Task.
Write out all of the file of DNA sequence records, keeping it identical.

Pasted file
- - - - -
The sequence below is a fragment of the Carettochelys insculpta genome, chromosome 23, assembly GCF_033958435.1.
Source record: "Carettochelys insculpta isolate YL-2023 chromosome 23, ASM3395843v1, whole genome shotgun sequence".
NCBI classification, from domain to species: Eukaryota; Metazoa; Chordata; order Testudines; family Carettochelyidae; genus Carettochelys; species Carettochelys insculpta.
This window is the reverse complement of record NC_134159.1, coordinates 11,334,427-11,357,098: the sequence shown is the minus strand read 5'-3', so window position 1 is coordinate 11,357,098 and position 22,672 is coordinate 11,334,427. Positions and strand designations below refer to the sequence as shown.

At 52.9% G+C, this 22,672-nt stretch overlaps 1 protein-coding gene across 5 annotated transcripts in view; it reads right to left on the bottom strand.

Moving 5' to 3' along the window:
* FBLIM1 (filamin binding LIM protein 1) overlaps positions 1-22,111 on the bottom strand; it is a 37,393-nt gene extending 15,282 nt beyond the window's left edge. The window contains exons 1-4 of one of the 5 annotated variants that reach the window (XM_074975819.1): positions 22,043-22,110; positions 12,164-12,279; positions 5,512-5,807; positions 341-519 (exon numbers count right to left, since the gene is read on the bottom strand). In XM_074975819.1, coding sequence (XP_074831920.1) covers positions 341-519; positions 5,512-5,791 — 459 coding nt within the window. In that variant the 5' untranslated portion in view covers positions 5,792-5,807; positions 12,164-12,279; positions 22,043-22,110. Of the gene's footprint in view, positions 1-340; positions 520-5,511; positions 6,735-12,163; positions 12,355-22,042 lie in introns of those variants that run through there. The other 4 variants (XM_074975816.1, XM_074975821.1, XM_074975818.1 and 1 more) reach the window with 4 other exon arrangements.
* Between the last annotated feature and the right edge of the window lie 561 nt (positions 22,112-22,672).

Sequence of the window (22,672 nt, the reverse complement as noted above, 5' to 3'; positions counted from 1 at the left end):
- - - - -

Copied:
The sequence below is a fragment of the Carettochelys insculpta genome, chromosome 23, assembly GCF_033958435.1.
Source record: "Carettochelys insculpta isolate YL-2023 chromosome 23, ASM3395843v1, whole genome shotgun sequence".
NCBI classification, from domain to species: Eukaryota; Metazoa; Chordata; order Testudines; family Carettochelyidae; genus Carettochelys; species Carettochelys insculpta.
This window is the reverse complement of record NC_134159.1, coordinates 11,334,427-11,357,098: the sequence shown is the minus strand read 5'-3', so window position 1 is coordinate 11,357,098 and position 22,672 is coordinate 11,334,427. Positions and strand designations below refer to the sequence as shown.

At 52.9% G+C, this 22,672-nt stretch overlaps 1 protein-coding gene across 5 annotated transcripts in view; it reads right to left on the bottom strand.

Moving 5' to 3' along the window:
* FBLIM1 (filamin binding LIM protein 1) overlaps positions 1-22,111 on the bottom strand; it is a 37,393-nt gene extending 15,282 nt beyond the window's left edge. The window contains exons 1-4 of one of the 5 annotated variants that reach the window (XM_074975819.1): positions 22,043-22,110; positions 12,164-12,279; positions 5,512-5,807; positions 341-519 (exon numbers count right to left, since the gene is read on the bottom strand). In XM_074975819.1, coding sequence (XP_074831920.1) covers positions 341-519; positions 5,512-5,791 — 459 coding nt within the window. In that variant the 5' untranslated portion in view covers positions 5,792-5,807; positions 12,164-12,279; positions 22,043-22,110. Of the gene's footprint in view, positions 1-340; positions 520-5,511; positions 6,735-12,163; positions 12,355-22,042 lie in introns of those variants that run through there. The other 4 variants (XM_074975816.1, XM_074975821.1, XM_074975818.1 and 1 more) reach the window with 4 other exon arrangements.
* Between the last annotated feature and the right edge of the window lie 561 nt (positions 22,112-22,672).

Sequence of the window (22,672 nt, the reverse complement as noted above, 5' to 3'; positions counted from 1 at the left end):